• Oh, and Xbox Live integration. That was clearly the killer feature that would ensure Windows Phone beat both Apple and Google with the gamers. How could they compete with Xbox Live integration? And while not everyone bought a phone for games, entertainment was obviously important to smartphone buyers in the market for an iPhone or Android phone, or else they would still have just bought a Blackberry, which was still significantly better for the work-aspects of a smartphone in those days. Microsoft clearly had the best combination of work and Entertainment features on their hands. To this day, I wonder why MS so completely dropped the ball on the Xbox integration. It always felt to me like some Windows Phone exec thought that was a throw-away feature and missed the opportunity to at least be dominant among that segment of the market. And without that, there were no other definable market segments who needed a Windows Phone over the other options. I don't know if dominance among gamers would have made a difference, but gamers have driven computer technology advances for decades, so I suspect it would have helped, and maybe that's all it would have needed for MS to not have thrown in the towel a few years later... In Crossing the Chasm, Geoffrey Moore writes about the importance when launching a new product of identifying a core niche market where your feature set will be the best option to members of that initial group. Build rabid loyalty among that group, then grow it one segment at a time with relevant feature additions to each new segment until you effectively have a mass market product. The key is to find the best combination of strengths that would be relevant to that initial niche. While MS Office was certainly one (and I think MS handled that reasonably well), another was its ability to offer key features relevant to gamers. It started out so well with the simple feature of allowing gamers to add points to their Gamerscore through Windows Phone games and talk of cross play or other features between phone and Xbox, but then MS dropped the ball, punctured it, pissed on it, and then just lost it in the trash. Massive waste of opportunity and poor strategic planning. At least to this outsider's eyes.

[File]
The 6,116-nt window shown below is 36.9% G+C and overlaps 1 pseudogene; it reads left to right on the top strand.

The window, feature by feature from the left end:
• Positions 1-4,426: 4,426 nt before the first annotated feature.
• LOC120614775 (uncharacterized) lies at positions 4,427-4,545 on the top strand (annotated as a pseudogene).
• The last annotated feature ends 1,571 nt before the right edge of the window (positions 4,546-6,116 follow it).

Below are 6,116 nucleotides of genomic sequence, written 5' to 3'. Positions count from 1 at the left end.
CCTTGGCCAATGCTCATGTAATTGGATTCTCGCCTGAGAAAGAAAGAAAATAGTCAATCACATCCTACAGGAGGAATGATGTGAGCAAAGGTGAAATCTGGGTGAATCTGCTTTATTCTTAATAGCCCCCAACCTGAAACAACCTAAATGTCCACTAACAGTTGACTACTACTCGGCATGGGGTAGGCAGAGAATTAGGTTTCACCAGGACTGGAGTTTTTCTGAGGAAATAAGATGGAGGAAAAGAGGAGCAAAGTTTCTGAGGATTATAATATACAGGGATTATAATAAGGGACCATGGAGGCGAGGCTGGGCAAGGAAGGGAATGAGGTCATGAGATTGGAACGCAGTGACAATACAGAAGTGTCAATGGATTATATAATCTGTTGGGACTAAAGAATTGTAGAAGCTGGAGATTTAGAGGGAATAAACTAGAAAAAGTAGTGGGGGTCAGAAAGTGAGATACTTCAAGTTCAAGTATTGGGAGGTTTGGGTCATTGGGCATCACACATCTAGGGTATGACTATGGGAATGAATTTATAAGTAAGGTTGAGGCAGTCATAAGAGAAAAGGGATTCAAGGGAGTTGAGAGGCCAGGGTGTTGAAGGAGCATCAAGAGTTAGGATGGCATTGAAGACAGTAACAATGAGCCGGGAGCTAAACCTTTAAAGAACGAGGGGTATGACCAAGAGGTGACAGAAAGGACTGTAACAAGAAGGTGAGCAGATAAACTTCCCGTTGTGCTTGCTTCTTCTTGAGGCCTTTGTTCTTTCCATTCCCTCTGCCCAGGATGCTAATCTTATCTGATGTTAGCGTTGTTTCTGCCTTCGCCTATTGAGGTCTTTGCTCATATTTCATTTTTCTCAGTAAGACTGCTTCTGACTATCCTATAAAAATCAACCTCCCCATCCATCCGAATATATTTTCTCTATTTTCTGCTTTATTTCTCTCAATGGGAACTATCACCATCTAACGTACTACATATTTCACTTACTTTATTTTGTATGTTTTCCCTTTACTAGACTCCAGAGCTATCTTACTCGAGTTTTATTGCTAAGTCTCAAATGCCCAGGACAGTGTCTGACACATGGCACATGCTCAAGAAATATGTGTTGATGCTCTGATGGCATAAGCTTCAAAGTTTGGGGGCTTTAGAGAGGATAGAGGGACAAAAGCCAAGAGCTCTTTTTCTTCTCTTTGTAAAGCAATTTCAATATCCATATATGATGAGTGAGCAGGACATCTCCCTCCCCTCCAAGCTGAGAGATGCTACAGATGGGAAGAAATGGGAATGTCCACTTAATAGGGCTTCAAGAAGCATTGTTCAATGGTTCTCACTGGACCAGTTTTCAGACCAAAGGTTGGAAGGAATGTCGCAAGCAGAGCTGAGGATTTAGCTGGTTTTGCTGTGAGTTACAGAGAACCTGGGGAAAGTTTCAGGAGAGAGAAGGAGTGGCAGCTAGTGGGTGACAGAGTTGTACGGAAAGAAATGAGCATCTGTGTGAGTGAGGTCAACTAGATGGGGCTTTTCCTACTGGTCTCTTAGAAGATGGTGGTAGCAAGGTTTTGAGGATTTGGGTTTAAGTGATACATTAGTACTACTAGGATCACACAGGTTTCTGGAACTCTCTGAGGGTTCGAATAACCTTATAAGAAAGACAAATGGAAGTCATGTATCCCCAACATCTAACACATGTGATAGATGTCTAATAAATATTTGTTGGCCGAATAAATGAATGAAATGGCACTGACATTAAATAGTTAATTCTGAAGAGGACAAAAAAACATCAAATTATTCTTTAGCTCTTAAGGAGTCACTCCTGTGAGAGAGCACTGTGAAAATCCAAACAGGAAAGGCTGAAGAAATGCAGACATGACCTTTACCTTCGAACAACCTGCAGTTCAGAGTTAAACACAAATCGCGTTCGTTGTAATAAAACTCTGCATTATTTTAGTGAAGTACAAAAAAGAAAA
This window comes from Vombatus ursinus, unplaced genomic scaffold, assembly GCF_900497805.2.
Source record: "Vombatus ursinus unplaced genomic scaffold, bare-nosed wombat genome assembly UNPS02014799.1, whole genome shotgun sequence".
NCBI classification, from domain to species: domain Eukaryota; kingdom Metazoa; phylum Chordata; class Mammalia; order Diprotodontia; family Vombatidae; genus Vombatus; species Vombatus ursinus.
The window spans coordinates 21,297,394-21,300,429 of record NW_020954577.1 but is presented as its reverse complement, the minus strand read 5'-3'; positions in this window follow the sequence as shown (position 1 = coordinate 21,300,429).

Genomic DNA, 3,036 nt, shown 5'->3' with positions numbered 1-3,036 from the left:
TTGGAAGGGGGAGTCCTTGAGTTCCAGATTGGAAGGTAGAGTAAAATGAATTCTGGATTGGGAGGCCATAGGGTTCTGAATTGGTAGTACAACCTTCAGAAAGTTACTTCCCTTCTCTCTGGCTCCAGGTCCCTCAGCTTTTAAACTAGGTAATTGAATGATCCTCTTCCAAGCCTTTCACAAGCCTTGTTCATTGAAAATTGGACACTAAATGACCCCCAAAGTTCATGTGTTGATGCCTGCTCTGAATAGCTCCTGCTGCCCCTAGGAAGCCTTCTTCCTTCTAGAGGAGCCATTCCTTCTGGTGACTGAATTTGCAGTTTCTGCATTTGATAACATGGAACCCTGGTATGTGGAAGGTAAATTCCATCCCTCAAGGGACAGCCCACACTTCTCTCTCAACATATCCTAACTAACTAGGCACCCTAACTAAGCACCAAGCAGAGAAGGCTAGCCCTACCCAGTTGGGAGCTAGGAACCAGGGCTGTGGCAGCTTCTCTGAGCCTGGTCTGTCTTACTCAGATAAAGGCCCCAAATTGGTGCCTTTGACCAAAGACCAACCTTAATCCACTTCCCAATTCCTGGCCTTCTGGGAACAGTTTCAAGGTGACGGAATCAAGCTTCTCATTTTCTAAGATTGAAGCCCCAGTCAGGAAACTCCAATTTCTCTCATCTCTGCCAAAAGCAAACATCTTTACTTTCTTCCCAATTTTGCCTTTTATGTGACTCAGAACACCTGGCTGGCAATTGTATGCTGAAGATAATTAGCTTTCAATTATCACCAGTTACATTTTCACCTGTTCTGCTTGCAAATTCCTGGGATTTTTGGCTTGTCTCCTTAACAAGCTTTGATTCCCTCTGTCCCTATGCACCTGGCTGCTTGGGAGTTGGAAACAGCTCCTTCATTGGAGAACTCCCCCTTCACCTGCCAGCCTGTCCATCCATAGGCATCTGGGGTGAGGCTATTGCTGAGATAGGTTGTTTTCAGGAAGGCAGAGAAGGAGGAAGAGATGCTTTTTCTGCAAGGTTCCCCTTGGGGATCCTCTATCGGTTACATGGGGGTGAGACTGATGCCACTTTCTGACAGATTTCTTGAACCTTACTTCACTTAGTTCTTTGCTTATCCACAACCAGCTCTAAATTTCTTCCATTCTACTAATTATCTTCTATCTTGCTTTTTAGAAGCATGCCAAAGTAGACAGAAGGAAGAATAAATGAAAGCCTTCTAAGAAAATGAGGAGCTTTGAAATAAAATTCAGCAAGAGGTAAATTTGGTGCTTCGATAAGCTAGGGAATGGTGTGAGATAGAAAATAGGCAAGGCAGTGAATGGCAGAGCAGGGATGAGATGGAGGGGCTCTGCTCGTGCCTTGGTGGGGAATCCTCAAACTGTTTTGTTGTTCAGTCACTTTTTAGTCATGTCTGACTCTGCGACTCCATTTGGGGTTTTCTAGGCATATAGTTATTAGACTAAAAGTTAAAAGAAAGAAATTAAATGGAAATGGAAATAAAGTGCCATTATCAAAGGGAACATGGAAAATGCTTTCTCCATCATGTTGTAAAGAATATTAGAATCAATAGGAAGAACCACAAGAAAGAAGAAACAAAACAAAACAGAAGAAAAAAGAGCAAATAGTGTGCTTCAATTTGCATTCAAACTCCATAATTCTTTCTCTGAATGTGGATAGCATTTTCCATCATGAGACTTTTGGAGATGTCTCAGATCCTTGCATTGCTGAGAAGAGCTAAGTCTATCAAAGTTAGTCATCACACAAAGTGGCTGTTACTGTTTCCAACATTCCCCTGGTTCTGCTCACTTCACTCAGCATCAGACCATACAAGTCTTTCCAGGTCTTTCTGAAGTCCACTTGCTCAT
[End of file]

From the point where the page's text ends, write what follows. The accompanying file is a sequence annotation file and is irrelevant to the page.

• You haven't been paying attention if you think there is nothing like Glance on phones today. The Android world is full of AoD (always-on display) implementations that are much better than Glance ever was.